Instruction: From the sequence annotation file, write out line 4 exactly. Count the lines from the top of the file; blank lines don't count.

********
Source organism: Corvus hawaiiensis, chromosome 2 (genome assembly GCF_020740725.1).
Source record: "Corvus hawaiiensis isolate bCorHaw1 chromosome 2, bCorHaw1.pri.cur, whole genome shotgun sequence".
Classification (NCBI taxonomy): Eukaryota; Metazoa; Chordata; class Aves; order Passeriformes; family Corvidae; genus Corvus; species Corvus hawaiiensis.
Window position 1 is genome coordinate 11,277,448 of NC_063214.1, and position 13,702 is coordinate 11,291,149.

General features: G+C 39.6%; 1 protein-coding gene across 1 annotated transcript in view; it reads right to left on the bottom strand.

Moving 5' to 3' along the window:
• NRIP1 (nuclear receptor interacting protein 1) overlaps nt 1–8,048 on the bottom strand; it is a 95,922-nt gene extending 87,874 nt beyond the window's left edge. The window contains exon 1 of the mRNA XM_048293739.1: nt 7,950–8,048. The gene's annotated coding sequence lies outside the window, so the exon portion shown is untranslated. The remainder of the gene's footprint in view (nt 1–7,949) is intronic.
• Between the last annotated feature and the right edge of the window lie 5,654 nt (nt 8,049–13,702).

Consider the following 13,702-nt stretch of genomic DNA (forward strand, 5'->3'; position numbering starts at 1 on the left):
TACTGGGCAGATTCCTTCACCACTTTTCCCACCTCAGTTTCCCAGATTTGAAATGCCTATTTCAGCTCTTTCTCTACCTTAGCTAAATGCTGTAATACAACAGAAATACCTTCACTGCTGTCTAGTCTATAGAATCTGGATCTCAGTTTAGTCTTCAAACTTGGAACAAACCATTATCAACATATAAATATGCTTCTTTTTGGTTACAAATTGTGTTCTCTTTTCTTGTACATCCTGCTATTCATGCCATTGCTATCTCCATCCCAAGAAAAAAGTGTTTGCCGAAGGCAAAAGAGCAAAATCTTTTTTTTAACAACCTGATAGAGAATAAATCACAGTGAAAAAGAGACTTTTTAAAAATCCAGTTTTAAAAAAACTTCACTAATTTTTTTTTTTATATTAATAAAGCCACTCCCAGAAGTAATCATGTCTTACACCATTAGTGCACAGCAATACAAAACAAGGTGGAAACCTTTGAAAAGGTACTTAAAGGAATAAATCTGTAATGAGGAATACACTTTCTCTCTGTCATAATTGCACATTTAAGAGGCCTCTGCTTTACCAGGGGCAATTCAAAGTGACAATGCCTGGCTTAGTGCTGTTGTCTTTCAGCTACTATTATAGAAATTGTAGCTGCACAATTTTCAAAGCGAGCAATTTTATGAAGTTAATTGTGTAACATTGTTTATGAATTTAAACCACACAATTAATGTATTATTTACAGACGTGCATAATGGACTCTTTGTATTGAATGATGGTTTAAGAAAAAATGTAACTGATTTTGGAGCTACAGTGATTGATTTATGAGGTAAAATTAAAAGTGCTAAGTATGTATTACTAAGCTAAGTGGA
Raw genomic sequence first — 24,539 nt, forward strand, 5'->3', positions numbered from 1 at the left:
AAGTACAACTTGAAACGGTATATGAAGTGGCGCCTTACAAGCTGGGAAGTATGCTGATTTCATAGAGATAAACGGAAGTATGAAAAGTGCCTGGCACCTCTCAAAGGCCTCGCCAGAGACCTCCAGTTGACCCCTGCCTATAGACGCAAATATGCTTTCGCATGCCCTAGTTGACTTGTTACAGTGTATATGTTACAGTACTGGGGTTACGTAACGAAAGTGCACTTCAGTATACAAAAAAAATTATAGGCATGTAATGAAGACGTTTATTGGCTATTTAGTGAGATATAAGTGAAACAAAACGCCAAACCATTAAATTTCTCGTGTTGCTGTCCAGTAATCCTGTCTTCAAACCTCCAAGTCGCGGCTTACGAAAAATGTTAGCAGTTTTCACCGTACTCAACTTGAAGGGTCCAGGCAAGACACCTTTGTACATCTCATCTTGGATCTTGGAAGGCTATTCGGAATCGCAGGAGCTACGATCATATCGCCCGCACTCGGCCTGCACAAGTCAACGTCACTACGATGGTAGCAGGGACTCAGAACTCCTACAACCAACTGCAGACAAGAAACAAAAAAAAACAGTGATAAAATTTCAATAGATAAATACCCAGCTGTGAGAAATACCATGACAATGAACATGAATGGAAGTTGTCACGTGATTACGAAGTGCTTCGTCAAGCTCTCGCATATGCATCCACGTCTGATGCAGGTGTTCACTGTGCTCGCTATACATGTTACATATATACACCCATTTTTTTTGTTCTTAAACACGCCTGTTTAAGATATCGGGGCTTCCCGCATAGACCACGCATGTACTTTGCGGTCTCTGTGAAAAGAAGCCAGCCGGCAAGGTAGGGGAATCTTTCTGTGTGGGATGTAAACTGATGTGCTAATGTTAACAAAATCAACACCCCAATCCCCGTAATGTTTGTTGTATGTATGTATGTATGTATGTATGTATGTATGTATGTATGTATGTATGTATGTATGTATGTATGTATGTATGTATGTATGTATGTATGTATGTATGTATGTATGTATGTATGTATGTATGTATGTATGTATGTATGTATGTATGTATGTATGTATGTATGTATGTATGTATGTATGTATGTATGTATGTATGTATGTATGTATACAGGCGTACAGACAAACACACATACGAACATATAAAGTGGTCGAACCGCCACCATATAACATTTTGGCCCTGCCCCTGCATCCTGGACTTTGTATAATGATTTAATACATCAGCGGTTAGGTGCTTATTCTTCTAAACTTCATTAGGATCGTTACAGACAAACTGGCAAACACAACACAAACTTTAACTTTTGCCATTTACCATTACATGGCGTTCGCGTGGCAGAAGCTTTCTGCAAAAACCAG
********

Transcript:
Window position 1 is genome coordinate 11,277,448 of NC_063214.1, and position 13,702 is coordinate 11,291,149.